Yeast Thioredoxin 1 (DAG4448)

Yeast Thioredoxin 1, recombinant protein from E. coli

Product Overview
Yeast Thioredoxin 1
Nature
Recombinant
Tag/Conjugate
Unconjugated
Procedure
1mM EDTA
Concentration
1.0 mg/ml
Buffer
20mM Tris, pH 7.5/10mM NaCl/1mM EDTA
Preservative
None
Storage
2-8°C short term, -20°C long term
Introduction
Thioredoxins (Trx) are small, multi-functional proteins with oxidoreductase activity and are ubiquitous in essentially all living cells. Trx contains a redox-active disulfide/dithiol group within the conserved Cys-Gly-Pro-Cys active site. The two cysteine residues in the conserved active centers can be oxidized to form intramolecular disulfide bonds. Reduction of the active site disulfide in oxidized Trx is catalyzed by Trx reductase with NADPH as the electron donor. The reduced Trx is a hydrogen donor for ribonucleotide reductase, the essential enzyme for DNA synthesis, and a potent general protein disulfide reductase with numerous functions in growth and redox regulations. Specific protein disulfide targets for reduction by Trx include protein disulfide –isomerase (PDI) and a number of transcription factors such as p53, NFkB and AP-1 (T1–151). Trx is also capable of removing H2O2, particularly when it is coupled with either methionine sulfoxide reductase or several isoforms of peroxiredoxins.
Keywords
TXN; thioredoxin; TRX; ADF; Surface associated sulphydryl protein; TXN protein; ATL derived factor; ATL-derived factor; DKFZp686B1993; MGC61975; SASP; Surface-associated sulphydryl protein; THIO_HUMAN; Thioredoxin; TRDX;

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References


Flavonoid VI-16 protects against DSS-induced colitis by inhibiting Txnip-dependent NLRP3 inflammasome activation in macrophages via reducing oxidative stress

MUCOSAL IMMUNOLOGY

Authors: Zhao, Yue; Guo, Qinglong; Zhu, Qin; Tan, Renxiang; Bai, Dongsheng; Bu, Xiumin; Lin, Binyan; Zhao, Kai; Pan, Chuyue; Chen, Haiyan; Lu, Na

Emerging evidence suggests that NLRP3 inflammasome was associated with various kinds of immunological diseases including colitis. However, there are few drugs targeting inflammasomes in the treatment of colitis. Several flavonoids have been found to affect the inflammasome pathway, but the mechanism is still confusing. Here we report that VI-16, a synthetic flavonoid compound, exerts potent anti-inflammatory effects on macrophages in DSS-induced colitis mice, which intervened in the activation of NLRP3 inflammasome without affecting intestinal epithelial cells. However, the protection of VI-16 against DSS-induced colitis was dependent on NLRP3 expression in hematopoietic cells. Furthermore, this inhibitory effect of VI-16 was found to be at least partially achieved by decreasing the mitochondria) ROS generation without affecting autophagy. Further studies confirm that VI-16 inhibits the binding of Txnip to NLRP3 by reducing oxidative stress and ultimately inhibits NLRP3 inflammasome. This demonstrates the ability of VI-16 to inhibit the NLRP3 inflammasome activation and its potential use in the treatment of inflammatory bowel disease.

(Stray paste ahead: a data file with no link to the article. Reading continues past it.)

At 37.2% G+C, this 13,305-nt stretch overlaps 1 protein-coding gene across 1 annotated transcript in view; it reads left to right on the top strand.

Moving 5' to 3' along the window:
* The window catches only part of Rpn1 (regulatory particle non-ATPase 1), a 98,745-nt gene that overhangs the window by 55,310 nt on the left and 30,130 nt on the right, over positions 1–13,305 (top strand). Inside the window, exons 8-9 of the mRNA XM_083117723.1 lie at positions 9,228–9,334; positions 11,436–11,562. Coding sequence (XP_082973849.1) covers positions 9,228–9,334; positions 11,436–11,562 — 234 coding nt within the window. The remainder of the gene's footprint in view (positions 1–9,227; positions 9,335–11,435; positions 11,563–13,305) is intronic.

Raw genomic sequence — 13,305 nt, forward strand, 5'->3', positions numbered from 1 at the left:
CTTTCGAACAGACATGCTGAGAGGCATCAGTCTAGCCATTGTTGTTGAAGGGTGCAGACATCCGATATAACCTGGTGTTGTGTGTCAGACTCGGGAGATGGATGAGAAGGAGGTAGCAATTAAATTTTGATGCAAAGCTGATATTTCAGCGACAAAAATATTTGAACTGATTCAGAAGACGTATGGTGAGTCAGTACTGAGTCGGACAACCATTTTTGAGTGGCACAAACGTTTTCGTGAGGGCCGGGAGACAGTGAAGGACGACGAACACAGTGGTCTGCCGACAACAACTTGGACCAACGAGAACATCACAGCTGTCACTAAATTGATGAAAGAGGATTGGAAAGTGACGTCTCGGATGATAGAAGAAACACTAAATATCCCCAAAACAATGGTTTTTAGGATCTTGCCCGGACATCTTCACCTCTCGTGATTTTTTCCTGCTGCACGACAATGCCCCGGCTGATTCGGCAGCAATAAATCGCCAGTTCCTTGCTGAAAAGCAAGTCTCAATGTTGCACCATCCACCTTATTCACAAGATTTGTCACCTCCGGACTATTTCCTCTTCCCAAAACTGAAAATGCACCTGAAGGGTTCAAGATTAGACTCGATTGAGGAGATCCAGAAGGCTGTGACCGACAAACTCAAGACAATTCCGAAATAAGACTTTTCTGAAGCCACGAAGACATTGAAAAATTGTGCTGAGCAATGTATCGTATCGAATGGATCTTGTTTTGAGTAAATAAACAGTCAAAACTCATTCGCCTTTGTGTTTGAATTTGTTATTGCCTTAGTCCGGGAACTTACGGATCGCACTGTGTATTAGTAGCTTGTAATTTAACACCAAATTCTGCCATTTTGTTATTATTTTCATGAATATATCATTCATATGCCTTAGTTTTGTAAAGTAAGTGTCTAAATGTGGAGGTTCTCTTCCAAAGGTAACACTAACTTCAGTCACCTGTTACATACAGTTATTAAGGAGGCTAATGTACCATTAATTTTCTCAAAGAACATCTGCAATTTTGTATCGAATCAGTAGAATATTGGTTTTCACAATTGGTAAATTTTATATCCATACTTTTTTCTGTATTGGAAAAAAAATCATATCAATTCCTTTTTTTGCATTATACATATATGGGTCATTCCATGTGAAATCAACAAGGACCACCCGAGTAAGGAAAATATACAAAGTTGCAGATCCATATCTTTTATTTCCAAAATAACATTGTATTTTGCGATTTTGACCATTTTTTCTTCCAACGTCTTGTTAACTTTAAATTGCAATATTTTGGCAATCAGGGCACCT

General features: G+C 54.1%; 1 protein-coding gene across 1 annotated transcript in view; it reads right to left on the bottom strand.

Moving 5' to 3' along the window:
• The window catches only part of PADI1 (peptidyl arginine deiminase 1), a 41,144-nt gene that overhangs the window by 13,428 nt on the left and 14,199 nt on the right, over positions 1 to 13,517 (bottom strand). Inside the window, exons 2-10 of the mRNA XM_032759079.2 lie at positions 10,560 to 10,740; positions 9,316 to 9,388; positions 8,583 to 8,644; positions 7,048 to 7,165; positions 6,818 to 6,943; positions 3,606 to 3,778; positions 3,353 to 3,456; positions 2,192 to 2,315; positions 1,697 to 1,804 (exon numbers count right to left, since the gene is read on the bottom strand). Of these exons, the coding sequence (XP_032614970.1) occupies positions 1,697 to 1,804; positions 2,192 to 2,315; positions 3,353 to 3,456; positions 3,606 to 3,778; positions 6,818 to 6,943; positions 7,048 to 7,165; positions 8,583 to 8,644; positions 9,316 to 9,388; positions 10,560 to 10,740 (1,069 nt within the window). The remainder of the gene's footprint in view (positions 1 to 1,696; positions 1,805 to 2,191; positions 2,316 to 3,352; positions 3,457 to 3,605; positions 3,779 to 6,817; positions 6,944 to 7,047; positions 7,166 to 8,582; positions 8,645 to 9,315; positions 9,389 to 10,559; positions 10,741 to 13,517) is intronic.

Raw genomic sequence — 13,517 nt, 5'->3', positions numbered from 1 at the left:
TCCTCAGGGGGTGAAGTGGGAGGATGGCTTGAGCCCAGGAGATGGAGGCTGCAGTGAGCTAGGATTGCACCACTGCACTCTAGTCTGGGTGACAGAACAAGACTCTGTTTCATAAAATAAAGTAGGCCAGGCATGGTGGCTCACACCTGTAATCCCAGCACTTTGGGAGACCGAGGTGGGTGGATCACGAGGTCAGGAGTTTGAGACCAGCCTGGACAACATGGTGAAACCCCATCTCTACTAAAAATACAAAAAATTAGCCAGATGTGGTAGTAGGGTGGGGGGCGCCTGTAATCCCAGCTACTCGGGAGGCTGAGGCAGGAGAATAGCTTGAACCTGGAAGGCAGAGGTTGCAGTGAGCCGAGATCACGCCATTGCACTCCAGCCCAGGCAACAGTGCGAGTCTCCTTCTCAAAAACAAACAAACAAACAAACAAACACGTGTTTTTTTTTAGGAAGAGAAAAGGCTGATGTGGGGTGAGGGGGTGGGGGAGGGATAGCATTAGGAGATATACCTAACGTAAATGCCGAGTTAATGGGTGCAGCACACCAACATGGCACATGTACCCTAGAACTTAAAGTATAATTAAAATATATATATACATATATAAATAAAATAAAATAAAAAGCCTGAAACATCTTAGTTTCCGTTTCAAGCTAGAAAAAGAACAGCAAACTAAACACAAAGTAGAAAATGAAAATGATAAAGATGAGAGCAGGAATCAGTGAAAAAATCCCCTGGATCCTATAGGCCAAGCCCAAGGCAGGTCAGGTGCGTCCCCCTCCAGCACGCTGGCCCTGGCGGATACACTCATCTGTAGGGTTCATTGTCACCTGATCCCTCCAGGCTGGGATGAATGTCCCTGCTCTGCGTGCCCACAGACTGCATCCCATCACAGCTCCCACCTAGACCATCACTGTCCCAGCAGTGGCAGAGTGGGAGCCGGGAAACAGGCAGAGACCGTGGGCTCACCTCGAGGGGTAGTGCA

Glucocorticoid Upregulates Thioredoxin-interacting Protein in Cultured Neuronal Cells

NEUROSCIENCE

Authors: Bharti, Veni; Tan, Hua; Chow, Desiree; Wang, Yiran; Nagakannan, Pandian; Eftekharpour, Eftekhar; Wang, Jun-Feng

Previous studies have shown that chronic stress and chronic stress hormone treatment induce oxidative damage in rodents. Thioredoxin (Trx) is a small redox protein that plays an important role in regulation of oxidative protein cysteine modification. A Trx reduced state is maintained by thioredoxin reductase (TrxR), and the thioredoxin-interacting protein (Txnip) is an endogenous inhibitor of Trx. The purpose of this study was to investigate the effects of chronic treatment with stress hormone corticosterone on Trx, TrxR and Txnip in cultured neuronal cells. Using immunoblotting analysis we found that although chronic corticosterone treatment had no effect on Trx and TrxR protein levels, this treatment significantly increased Txnip protein levels. Using immunocytochemistry we also found that chronic corticosterone treatment increased Txnip in both nucleus and cytosol, while glucocorticoid receptor inhibitor RU486 can block corticosterone-increased Txnip protein levels. Using biotin switch, dimedone conjugation and CRISPR/Cas9 methods we found that chronic corticosterone treatment increased protein nitrosylation and sulfenylation, while knocking out Txnip blocked corticosterone-induced protein nitrosylation and sulfenylation. Since Trx can reduce cysteine oxidative protein modification such as nitrosylation and sulfenylation, our findings suggest that chronic corticosterone treatment may upregulate Txnip by targeting glucocorticoid receptor, subsequently inhibiting Trx activity and enhancing oxidative protein cysteine modification, which contributes to corticosterone-caused oxidative damage. (C) 2018 IBRO. Published by Elsevier Ltd. All rights reserved.

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